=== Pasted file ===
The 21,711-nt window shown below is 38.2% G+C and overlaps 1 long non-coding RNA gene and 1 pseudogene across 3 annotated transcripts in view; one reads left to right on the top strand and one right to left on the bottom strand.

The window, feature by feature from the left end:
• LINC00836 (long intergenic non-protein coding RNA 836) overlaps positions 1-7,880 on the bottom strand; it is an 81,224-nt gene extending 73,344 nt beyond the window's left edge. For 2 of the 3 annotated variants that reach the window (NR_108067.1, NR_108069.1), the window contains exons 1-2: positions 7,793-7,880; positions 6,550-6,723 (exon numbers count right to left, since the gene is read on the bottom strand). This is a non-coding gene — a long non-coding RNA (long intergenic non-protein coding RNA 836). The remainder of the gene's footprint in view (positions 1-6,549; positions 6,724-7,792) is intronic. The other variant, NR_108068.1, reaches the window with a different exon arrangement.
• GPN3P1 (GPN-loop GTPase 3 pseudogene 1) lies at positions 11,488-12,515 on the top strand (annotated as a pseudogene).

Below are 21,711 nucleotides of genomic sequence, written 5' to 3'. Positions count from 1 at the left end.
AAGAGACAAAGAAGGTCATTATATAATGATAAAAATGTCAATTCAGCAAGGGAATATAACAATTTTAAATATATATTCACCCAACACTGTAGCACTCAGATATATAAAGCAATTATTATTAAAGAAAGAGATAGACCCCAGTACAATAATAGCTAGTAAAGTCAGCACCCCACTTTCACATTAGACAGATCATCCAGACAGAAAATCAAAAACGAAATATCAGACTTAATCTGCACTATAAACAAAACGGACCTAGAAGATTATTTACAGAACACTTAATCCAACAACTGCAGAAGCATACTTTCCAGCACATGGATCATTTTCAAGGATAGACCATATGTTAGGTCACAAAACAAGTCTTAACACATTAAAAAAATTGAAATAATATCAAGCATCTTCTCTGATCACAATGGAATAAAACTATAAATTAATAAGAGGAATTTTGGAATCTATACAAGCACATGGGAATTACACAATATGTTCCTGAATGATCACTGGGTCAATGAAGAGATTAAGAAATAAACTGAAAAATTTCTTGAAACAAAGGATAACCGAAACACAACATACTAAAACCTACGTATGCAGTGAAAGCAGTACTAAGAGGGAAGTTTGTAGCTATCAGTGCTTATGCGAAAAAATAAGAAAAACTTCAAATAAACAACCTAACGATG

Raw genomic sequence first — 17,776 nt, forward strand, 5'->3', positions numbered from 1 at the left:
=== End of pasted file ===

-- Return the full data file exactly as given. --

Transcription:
The 21,711-nt window shown below is 38.2% G+C and overlaps 1 long non-coding RNA gene and 1 pseudogene across 3 annotated transcripts in view; one reads left to right on the top strand and one right to left on the bottom strand.

The window, feature by feature from the left end:
• LINC00836 (long intergenic non-protein coding RNA 836) overlaps positions 1-7,880 on the bottom strand; it is an 81,224-nt gene extending 73,344 nt beyond the window's left edge. For 2 of the 3 annotated variants that reach the window (NR_108067.1, NR_108069.1), the window contains exons 1-2: positions 7,793-7,880; positions 6,550-6,723 (exon numbers count right to left, since the gene is read on the bottom strand). This is a non-coding gene — a long non-coding RNA (long intergenic non-protein coding RNA 836). The remainder of the gene's footprint in view (positions 1-6,549; positions 6,724-7,792) is intronic. The other variant, NR_108068.1, reaches the window with a different exon arrangement.
• GPN3P1 (GPN-loop GTPase 3 pseudogene 1) lies at positions 11,488-12,515 on the top strand (annotated as a pseudogene).

Below are 21,711 nucleotides of genomic sequence, written 5' to 3'. Positions count from 1 at the left end.
AAGAGACAAAGAAGGTCATTATATAATGATAAAAATGTCAATTCAGCAAGGGAATATAACAATTTTAAATATATATTCACCCAACACTGTAGCACTCAGATATATAAAGCAATTATTATTAAAGAAAGAGATAGACCCCAGTACAATAATAGCTAGTAAAGTCAGCACCCCACTTTCACATTAGACAGATCATCCAGACAGAAAATCAAAAACGAAATATCAGACTTAATCTGCACTATAAACAAAACGGACCTAGAAGATTATTTACAGAACACTTAATCCAACAACTGCAGAAGCATACTTTCCAGCACATGGATCATTTTCAAGGATAGACCATATGTTAGGTCACAAAACAAGTCTTAACACATTAAAAAAATTGAAATAATATCAAGCATCTTCTCTGATCACAATGGAATAAAACTATAAATTAATAAGAGGAATTTTGGAATCTATACAAGCACATGGGAATTACACAATATGTTCCTGAATGATCACTGGGTCAATGAAGAGATTAAGAAATAAACTGAAAAATTTCTTGAAACAAAGGATAACCGAAACACAACATACTAAAACCTACGTATGCAGTGAAAGCAGTACTAAGAGGGAAGTTTGTAGCTATCAGTGCTTATGCGAAAAAATAAGAAAAACTTCAAATAAACAACCTAACGATG

Raw genomic sequence first — 17,776 nt, forward strand, 5'->3', positions numbered from 1 at the left: